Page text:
We married in 1973, and our honeymoon began in Boston with a 24-hour breather between the frenzy of wedding day and the adventure of wedding trip. Since we both loved plays, Elliot had bought tickets to an upbeat new musical with impressive reviews. So after walking the Freedom Trail and dining at Durgin-Park, we went to the Wilbur Theater for Godspell.

Did I mention ours was a Jewish wedding? A little background: Since my sheltered upbringing provided minimal exposure to other religions, all I knew about Christianity was “Jesus isn’t for Jews.” I had no idea what gospel meant (besides a vague awareness of the music style) and totally missed any similarity to the name “Godspell.” Had I suspected even a remote connection to the New Testament, I’d probably have suggested finding another show.

Somehow I didn’t realize the connection even during the performance. I simply delighted in its lively numbers, the cast’s warm chemistry, and playful interactions with the audience—including refreshments served onstage during intermission. A contagious joy made Godspell a rare, transporting theater experience, and from then on, we considered it our play. I bought the album right after our trip and listened whenever Elliot studied. He was a medical student, so I soon had every song memorized.

But honeymoons can’t last forever, and newlywed magic gave way to the for-better-for-worse hinted at in marriage vows. Fast forward seven years, to the season when life’s realities led to a pediatric ICU and then bereavement. After our son died, a social worker tried introducing me to the faith that sustained her, but since it involved Jesus, I resisted. Eventually, though, I relented and peeked inside her New Testament, expecting to find something foreign and repugnant. Imagine my shock to find lyric after lyric from our play right there in Matthew’s gospel. (Wait a minute—“gospel” sure sounds like … ) Though I wouldn’t say salvation came through Godspell, the show certainly removed a sizable obstacle to my investigating Christ’s claims.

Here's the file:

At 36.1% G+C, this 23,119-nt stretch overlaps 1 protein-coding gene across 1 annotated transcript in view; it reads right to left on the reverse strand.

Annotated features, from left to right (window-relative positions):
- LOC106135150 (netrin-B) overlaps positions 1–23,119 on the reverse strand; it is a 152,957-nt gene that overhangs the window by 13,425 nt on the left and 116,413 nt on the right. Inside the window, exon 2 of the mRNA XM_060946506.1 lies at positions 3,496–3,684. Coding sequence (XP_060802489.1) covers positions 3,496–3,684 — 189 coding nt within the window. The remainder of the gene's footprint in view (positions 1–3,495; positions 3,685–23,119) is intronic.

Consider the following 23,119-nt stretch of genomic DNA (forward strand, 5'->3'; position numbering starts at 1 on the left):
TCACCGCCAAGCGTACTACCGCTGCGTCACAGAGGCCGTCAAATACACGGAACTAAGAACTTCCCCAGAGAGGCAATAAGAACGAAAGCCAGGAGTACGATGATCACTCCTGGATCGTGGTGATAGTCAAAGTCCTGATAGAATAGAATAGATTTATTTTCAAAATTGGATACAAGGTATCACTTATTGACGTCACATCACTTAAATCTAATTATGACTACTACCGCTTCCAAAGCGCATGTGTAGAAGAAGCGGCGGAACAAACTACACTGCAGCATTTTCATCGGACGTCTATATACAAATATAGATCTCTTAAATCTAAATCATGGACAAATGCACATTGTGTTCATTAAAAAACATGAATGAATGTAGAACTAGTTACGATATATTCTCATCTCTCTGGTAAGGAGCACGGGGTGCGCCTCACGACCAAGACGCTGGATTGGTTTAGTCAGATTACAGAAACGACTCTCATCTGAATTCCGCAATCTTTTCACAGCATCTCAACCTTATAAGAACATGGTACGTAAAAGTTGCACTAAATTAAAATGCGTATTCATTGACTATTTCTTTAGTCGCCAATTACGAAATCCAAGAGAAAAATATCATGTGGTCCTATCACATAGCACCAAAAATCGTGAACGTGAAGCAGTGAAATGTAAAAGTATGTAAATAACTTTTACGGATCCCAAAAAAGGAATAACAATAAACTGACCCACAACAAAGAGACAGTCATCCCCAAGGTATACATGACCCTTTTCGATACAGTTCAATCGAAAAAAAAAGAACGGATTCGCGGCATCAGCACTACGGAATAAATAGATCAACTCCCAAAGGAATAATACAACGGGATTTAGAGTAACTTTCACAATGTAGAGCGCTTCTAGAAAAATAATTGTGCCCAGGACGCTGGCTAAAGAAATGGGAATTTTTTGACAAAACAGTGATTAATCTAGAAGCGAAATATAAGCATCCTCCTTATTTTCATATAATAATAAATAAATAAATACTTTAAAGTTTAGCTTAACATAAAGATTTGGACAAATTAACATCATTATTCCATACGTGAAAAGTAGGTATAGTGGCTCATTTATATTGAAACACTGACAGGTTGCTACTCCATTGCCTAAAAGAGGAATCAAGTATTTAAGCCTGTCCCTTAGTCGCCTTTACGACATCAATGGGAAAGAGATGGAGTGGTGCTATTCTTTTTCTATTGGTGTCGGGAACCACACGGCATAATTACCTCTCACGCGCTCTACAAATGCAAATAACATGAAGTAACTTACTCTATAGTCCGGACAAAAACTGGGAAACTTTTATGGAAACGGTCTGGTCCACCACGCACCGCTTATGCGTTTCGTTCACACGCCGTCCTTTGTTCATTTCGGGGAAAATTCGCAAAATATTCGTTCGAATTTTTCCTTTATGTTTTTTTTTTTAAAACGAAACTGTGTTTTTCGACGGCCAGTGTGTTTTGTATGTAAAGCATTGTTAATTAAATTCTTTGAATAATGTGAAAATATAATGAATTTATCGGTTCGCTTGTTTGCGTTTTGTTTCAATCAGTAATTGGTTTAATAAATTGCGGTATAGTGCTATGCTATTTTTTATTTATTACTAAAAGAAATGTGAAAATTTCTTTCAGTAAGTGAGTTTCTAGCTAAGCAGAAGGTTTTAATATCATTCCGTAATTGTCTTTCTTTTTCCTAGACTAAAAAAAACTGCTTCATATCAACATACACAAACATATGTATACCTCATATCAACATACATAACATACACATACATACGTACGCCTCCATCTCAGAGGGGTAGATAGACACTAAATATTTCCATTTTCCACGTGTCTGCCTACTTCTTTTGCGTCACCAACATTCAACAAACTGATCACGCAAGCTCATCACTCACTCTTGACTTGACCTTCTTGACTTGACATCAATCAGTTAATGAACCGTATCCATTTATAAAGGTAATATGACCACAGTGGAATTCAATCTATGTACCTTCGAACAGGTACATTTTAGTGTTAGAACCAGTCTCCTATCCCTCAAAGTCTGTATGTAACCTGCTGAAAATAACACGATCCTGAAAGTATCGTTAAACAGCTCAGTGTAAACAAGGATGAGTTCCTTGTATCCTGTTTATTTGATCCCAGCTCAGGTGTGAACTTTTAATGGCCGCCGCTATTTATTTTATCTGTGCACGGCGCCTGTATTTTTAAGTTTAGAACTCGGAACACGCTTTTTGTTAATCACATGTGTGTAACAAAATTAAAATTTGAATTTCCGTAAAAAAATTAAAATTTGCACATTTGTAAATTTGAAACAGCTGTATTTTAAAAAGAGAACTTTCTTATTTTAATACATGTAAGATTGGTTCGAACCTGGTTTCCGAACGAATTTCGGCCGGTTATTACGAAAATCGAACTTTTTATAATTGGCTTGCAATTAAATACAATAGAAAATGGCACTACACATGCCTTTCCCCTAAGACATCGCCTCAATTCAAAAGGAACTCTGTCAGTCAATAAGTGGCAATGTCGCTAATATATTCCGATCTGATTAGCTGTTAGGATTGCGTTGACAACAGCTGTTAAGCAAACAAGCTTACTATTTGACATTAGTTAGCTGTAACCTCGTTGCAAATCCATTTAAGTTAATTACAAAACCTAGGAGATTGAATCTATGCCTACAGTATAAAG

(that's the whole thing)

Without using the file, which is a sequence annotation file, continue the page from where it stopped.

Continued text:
Knowing how entrenched my bias was, I see Godspell’s impact as remarkable. But evidently John-Michael Tebelak, the show’s creator, wouldn’t have been surprised. In The Godspell Experience, author Carol de Giere says he wanted his musical to be “two hours that the audience gets so drenched and embraced by love and joy that they walk out … transformed.” Mission accomplished.


Illustration by Makers Co.

Related Topics:  Growth of a Believer

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